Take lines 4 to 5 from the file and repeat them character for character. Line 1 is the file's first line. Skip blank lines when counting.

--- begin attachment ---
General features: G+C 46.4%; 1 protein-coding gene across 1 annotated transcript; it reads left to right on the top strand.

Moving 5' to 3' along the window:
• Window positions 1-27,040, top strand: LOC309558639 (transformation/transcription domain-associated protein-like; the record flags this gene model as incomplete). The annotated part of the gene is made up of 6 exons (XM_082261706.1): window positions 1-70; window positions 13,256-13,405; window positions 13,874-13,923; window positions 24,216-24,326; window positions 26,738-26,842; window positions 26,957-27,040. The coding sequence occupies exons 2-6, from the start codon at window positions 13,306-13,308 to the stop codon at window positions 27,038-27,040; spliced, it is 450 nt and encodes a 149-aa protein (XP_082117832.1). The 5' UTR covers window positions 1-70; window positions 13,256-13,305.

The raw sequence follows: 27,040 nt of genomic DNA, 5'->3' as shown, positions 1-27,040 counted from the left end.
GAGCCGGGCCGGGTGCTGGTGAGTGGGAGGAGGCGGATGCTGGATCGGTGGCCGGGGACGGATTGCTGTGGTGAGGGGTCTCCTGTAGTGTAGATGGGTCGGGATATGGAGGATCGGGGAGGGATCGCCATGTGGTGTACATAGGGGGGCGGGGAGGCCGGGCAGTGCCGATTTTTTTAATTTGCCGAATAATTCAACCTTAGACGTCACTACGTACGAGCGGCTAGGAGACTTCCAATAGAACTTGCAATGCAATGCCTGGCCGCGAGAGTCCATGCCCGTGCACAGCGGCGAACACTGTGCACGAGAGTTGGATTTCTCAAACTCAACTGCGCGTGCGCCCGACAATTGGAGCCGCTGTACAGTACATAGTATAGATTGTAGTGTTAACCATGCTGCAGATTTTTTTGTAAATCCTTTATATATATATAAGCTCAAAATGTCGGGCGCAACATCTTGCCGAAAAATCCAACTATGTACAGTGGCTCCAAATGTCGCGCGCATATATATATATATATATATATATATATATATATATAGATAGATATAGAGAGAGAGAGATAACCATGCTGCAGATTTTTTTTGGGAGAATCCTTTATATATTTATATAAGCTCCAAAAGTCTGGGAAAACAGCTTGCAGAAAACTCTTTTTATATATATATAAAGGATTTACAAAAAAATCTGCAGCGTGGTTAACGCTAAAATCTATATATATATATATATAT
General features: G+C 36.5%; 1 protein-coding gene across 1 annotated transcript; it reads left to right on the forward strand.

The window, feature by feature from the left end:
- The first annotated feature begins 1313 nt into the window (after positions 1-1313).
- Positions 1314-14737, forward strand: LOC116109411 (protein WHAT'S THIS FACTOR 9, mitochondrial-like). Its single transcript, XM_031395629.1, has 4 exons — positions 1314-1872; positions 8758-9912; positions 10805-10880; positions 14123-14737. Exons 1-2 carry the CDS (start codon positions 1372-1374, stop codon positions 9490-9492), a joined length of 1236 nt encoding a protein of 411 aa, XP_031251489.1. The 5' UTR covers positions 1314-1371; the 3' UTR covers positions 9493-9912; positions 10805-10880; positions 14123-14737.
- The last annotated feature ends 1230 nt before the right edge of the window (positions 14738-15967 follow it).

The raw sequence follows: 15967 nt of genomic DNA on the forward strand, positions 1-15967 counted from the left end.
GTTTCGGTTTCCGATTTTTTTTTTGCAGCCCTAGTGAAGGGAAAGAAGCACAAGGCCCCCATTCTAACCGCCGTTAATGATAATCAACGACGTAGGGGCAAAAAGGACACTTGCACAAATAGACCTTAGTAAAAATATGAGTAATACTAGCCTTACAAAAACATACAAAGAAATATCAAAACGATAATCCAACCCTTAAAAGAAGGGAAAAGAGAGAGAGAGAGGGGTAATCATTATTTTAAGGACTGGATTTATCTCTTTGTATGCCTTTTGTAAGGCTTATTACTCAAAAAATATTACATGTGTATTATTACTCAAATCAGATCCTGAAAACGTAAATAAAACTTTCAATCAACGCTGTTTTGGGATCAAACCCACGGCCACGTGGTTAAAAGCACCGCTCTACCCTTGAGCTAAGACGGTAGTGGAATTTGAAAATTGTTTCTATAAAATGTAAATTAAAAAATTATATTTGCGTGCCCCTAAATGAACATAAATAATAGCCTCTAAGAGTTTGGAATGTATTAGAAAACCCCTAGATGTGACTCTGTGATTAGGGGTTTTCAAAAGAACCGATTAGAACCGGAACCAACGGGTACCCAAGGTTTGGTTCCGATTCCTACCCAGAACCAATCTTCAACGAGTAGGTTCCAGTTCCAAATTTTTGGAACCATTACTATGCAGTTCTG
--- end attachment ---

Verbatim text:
The raw sequence follows: 27,040 nt of genomic DNA, 5'->3' as shown, positions 1-27,040 counted from the left end.
GAGCCGGGCCGGGTGCTGGTGAGTGGGAGGAGGCGGATGCTGGATCGGTGGCCGGGGACGGATTGCTGTGGTGAGGGGTCTCCTGTAGTGTAGATGGGTCGGGATATGGAGGATCGGGGAGGGATCGCCATGTGGTGTACATAGGGGGGCGGGGAGGCCGGGCAGTGCCGATTTTTTTAATTTGCCGAATAATTCAACCTTAGACGTCACTACGTACGAGCGGCTAGGAGACTTCCAATAGAACTTGCAATGCAATGCCTGGCCGCGAGAGTCCATGCCCGTGCACAGCGGCGAACACTGTGCACGAGAGTTGGATTTCTCAAACTCAACTGCGCGTGCGCCCGACAATTGGAGCCGCTGTACAGTACATAGTATAGATTGTAGTGTTAACCATGCTGCAGATTTTTTTGTAAATCCTTTATATATATATAAGCTCAAAATGTCGGGCGCAACATCTTGCCGAAAAATCCAACTATGTACAGTGGCTCCAAATGTCGCGCGCATATATATATATATATATATATATATATATATATATAGATAGATATAGAGAGAGAGAGATAACCATGCTGCAGATTTTTTTTGGGAGAATCCTTTATATATTTATATAAGCTCCAAAAGTCTGGGAAAACAGCTTGCAGAAAACTCTTTTTATATATATATAAAGGATTTACAAAAAAATCTGCAGCGTGGTTAACGCTAAAATCTATATATATATATATATAT